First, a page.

Dimensions: 246 x 175 mm
Illustrations: 134 colour, 65 halftone
The 1966 Florence flood revolutionized the field of art conservation as had no other single event, and served as a catalyst for the development of new materials and methods of restoration, particularly for mass and large-scale treatment. The lessons learned extend far beyond a list of approved materials and techniques or of approaches to avoid. The papers in this volume not only give us a record of the conditions at the time, but also allow us to be better prepared to face such a disaster again, and how to mitigate the risk of damage occurring in the first place.
Forty years after the catastrophic flood in Florence, Italy of November 1966, a symposium was held at New York University's Villa La Pieta to commemorate the conservation efforts of the international community. Many of the invited speakers were those who had participated directly in the recovery of damaged works of art, books and monuments, working alongside Florentine specialists. Even among the seasoned practitioners of conservation, few had dealt with problems of the scale that awaited them.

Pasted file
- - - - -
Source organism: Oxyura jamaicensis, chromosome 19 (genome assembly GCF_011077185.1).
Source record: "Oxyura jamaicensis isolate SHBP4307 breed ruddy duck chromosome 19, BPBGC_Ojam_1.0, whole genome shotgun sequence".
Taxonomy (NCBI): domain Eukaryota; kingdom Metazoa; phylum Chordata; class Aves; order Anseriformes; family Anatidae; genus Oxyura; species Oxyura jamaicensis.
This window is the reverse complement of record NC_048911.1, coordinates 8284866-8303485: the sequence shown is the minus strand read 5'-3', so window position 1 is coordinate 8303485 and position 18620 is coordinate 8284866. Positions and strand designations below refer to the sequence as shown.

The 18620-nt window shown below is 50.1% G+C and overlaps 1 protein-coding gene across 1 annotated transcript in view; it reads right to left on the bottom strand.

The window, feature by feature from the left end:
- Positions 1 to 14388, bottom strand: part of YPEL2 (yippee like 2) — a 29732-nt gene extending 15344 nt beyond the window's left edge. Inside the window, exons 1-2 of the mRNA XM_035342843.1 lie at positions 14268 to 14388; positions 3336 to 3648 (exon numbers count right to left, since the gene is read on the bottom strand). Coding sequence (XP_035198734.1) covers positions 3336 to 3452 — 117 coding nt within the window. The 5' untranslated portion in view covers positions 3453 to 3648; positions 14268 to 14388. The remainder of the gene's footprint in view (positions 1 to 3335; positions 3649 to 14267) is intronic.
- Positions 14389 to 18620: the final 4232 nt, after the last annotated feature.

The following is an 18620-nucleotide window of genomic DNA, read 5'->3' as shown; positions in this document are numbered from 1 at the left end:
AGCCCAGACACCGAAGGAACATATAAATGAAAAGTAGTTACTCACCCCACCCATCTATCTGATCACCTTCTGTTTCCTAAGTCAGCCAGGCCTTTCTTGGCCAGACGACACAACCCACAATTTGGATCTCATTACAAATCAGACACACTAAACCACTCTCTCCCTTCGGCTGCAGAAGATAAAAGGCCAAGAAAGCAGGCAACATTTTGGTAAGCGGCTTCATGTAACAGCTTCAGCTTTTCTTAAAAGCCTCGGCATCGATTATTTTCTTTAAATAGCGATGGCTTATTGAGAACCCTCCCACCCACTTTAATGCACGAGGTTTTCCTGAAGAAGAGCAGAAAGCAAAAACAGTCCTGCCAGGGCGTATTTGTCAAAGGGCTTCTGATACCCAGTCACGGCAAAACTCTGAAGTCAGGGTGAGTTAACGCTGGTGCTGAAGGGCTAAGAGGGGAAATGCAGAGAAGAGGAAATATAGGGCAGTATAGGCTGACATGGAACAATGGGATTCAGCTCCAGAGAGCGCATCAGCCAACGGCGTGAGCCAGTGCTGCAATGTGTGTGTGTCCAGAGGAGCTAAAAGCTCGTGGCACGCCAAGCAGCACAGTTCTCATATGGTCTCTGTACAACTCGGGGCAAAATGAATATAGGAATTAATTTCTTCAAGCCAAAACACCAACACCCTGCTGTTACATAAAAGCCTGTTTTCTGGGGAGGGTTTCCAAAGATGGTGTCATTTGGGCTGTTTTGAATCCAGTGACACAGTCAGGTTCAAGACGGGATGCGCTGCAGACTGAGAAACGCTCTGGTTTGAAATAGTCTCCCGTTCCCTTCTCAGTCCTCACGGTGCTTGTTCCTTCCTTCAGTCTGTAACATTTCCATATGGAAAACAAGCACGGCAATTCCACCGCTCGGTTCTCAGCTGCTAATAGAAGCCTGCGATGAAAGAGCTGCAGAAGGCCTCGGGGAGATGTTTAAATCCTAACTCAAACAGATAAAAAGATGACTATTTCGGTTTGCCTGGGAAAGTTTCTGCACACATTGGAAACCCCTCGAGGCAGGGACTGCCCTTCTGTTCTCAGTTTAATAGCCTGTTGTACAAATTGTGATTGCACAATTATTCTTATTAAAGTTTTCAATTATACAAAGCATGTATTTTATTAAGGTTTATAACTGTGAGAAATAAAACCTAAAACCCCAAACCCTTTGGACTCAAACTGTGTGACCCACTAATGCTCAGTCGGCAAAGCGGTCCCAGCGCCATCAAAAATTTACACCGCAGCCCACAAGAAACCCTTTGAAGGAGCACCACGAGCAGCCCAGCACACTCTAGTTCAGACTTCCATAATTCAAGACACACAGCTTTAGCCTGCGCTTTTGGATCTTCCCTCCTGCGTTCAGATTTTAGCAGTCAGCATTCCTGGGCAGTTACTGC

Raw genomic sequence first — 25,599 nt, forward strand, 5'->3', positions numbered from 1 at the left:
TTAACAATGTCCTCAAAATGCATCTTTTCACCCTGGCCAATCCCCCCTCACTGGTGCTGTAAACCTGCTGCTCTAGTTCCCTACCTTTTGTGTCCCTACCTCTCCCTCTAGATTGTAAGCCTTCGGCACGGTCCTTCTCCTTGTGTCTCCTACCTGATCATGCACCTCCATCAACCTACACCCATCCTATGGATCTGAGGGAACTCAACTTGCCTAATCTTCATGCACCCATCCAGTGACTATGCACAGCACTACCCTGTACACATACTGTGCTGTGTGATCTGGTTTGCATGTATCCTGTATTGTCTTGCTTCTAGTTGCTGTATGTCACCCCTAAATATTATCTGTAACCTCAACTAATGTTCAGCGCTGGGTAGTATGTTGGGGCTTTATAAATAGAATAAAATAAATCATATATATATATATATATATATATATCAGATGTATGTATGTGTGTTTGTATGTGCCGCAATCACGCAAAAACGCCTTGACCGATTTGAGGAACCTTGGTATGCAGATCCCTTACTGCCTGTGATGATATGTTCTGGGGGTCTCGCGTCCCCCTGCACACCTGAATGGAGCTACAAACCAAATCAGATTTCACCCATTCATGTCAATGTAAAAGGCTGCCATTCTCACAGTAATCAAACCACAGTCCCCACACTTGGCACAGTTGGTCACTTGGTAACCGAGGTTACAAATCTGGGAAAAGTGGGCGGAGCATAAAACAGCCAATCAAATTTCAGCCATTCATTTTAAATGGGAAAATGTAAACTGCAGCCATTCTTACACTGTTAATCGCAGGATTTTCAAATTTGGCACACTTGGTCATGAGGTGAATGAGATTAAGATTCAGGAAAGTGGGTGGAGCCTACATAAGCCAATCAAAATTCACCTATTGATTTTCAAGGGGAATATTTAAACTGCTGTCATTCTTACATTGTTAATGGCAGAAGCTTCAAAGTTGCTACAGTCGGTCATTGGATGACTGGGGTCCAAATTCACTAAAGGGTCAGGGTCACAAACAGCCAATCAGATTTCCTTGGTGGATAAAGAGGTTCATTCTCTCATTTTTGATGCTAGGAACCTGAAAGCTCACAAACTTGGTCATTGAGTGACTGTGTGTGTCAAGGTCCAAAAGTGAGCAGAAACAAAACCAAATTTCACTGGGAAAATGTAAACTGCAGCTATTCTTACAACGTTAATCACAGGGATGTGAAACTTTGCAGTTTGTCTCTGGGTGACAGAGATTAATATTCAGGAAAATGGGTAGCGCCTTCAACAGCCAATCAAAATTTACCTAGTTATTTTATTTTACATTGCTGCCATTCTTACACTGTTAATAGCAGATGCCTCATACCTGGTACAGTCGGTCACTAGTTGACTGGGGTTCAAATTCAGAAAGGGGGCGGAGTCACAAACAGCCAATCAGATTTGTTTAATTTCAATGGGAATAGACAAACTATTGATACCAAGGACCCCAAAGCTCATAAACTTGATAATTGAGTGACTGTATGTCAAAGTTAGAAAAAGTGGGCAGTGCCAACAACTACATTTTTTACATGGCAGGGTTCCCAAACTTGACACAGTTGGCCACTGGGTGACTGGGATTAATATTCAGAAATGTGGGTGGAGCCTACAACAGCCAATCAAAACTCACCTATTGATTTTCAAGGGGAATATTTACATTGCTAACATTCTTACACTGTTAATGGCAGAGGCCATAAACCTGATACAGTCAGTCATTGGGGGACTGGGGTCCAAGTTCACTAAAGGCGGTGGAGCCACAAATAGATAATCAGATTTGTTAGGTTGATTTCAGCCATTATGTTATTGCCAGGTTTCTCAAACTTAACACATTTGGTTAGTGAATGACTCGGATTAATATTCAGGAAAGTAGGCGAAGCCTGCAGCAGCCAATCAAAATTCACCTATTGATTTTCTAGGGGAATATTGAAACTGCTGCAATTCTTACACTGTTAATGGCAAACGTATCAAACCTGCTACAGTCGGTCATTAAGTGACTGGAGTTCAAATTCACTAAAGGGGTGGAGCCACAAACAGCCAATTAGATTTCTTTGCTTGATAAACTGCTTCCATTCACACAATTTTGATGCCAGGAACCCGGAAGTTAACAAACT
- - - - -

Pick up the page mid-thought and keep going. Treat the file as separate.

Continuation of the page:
While some of the papers in this volume deal with specific treatment problems, e.g. the soaked and stained books of the Biblioteca Nazionale or the marble structures of the Bargello Museum, many of the papers touch on broader challenges that relate to other major art disaster scenarios including: difficulties in procuring specialized materials; retrofitting suitable spaces; training personnel; and overcoming language and cultural barriers.
This book also includes material collected as part of the concurrent oral history project, documenting insights and memories from some of the most important and representative figures of the international conservation community who participated in the aftermath of the flood, assessing their experiences in the light of the past forty years.
Conservation Legacies will give conservators much interesting detail about the Florence flood that revolutionized their profession and served as a catalyst for the development of many new materials and techniques...the book succeeds in showing the rationale underlying principles of conservation developed during an extraordinary time when a concentration of like-minded conservators gathered together with a single purpose.
Journal of the Institute of Conservation 33(2) (September 2010) 195-198
Anyone wishing to understand the actions of preservation experts who gathered in Florence after the unimaginably disastrous flood of 1966 will find this an essential book. The questions answered in Conservation Legacies are still relevant.
Studies in Conservation 57(3) (July 2012) 190-191